Trouble for India at CWG 2018: Games Federation probes alleged syringe use by athletes

The CGF has summoned an unidentified national association, believed to be India, to be present before its medical commission as part of an investigation into the discovery of syringes in the Games Village.

Trouble for India at CWG 2018: Games Federation probes alleged syringe use by athletes
File photo (Reuters)

Following the discovery of syringes at the Games Village in Gold Coast, the Commonwealth Games Federation (CGF) has summoned an unidentified national association, believed to be India, to be present before its medical commission as part of an investigation into the incident, which allegedly involves India's boxing squad  - the PTI reported on Monday. 

The breach of 'No Needle Policy' in force at the Games Village prompted the CGF to launch a probe after syringes were discovered. CEO of the CGF, David Grevemberg, confirmed the development without disclosing the name of the nation that has been summoned.

Grevemberg added that the CGF is in contact with the concerned CWG association, with the Games scheduled to begin on April 4 with the opening ceremony, followed by competition across sports from the subsequent day.

"That CGA has now been summoned to engage in a meeting with our medical commission later today (Monday 2 April)," Grevemberg said at a press conference.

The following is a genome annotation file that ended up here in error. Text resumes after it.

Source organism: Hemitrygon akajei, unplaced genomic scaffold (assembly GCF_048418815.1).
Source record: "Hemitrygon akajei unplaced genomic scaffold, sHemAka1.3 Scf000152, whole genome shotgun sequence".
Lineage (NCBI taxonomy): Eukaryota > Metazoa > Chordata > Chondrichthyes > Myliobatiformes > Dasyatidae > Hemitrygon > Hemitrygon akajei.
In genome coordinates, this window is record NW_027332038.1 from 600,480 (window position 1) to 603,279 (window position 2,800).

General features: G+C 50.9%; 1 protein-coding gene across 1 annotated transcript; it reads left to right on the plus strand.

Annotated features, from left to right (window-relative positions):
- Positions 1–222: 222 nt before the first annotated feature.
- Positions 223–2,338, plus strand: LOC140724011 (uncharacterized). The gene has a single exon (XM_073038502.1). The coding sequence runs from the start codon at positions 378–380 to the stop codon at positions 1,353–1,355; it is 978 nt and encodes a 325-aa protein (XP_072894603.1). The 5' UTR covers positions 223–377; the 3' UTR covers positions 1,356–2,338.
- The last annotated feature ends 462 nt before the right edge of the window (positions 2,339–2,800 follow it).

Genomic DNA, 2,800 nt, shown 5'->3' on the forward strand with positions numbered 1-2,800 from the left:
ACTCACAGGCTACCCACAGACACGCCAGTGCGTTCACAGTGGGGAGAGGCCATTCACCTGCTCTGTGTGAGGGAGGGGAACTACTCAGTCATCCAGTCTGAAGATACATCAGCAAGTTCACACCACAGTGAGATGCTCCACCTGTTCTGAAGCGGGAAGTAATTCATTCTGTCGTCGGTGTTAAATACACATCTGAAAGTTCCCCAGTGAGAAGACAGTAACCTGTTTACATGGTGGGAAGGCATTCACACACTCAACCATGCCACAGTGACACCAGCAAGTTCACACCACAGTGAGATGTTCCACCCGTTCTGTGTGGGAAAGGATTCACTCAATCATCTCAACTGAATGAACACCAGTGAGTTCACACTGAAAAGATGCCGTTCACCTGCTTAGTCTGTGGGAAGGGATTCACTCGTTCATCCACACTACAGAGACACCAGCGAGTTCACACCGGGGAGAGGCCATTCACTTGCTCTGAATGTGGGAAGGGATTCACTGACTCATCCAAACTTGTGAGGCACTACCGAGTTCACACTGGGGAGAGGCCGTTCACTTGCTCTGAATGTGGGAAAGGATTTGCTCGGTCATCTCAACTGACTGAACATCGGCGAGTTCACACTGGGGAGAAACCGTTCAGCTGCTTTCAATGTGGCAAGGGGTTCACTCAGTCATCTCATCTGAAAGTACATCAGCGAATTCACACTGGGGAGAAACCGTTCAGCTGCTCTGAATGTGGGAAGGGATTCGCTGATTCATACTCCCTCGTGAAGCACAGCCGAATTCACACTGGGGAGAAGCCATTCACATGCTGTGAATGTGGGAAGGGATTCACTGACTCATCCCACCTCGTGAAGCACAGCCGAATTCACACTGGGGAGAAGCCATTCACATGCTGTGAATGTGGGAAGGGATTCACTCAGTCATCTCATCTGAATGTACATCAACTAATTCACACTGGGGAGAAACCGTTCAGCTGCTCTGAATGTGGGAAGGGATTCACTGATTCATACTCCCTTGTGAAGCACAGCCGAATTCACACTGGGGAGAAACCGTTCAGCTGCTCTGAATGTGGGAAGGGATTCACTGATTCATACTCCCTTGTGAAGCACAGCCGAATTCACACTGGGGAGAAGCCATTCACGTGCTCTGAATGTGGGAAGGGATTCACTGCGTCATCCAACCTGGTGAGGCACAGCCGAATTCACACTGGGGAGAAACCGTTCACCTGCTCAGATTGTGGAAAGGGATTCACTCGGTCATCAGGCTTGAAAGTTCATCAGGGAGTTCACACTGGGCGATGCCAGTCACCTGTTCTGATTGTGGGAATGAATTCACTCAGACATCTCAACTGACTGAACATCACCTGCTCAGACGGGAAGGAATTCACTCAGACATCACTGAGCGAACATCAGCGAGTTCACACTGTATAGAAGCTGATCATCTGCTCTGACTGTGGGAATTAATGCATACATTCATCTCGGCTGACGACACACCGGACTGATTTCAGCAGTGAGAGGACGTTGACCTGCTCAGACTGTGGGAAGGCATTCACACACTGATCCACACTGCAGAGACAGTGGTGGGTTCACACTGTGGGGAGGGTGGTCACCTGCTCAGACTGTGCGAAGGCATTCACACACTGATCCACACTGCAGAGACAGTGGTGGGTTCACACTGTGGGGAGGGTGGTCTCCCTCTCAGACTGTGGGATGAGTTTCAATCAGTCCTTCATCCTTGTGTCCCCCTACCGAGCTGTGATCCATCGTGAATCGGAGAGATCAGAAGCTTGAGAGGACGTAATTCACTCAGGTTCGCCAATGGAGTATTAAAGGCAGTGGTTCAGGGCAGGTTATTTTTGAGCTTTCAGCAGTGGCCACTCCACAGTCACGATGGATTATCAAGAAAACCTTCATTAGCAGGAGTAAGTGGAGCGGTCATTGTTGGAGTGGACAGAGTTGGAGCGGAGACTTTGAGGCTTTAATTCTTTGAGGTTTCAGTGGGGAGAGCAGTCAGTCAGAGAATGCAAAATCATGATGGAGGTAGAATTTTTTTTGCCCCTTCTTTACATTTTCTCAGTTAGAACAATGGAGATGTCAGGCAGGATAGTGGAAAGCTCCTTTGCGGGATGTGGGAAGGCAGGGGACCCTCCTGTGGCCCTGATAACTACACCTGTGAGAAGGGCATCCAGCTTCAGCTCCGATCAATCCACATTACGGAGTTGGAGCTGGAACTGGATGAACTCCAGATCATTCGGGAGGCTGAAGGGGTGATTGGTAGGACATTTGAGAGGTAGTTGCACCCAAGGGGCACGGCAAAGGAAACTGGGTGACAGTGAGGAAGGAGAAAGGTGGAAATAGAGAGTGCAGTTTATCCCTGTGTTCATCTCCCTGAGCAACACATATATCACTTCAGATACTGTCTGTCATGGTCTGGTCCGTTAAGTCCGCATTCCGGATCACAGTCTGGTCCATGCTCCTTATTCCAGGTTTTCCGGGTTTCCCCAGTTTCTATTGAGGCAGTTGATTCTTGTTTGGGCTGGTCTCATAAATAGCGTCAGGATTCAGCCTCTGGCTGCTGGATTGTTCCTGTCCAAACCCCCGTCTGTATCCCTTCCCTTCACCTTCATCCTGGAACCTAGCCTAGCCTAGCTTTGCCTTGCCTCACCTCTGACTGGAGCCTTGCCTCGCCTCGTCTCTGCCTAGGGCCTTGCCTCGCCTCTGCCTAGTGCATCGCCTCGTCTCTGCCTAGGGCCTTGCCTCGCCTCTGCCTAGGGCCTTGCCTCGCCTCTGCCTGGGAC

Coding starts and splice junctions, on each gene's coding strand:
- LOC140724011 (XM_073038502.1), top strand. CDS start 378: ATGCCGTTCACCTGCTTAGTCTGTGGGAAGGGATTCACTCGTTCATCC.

"If there is more information by this afternoon, I will come here, (Main Press Centre) and report that information to you (the media) after those proceedings," Grevemberg further said. "The report (of the medical commission) will include the testimony of the concerned CGA and that will be put forward to our federation court for further deliberation to determine the appropriate sanction."

The Indian contingent, the PTI further reported, has meanwhile admitted to the use of syringes but only for the purpose of injecting multivitamins. They had earlier, reportedly, said that the syringes could also belong to other teams staying in the same compound.

"There has been no doping violation because the syringe had been used to inject multi-vitamins. The boxers have been tested and had there been a violation, we would have known by now," a top official in the Indian contingent said.

"We are now waiting for what the CGF decides," he added.

Meanwhile, the Games' organising committee chairman, Peter Beattie, insisted. "There will be transparency and nothing will be covered up."

(With PTI Inputs)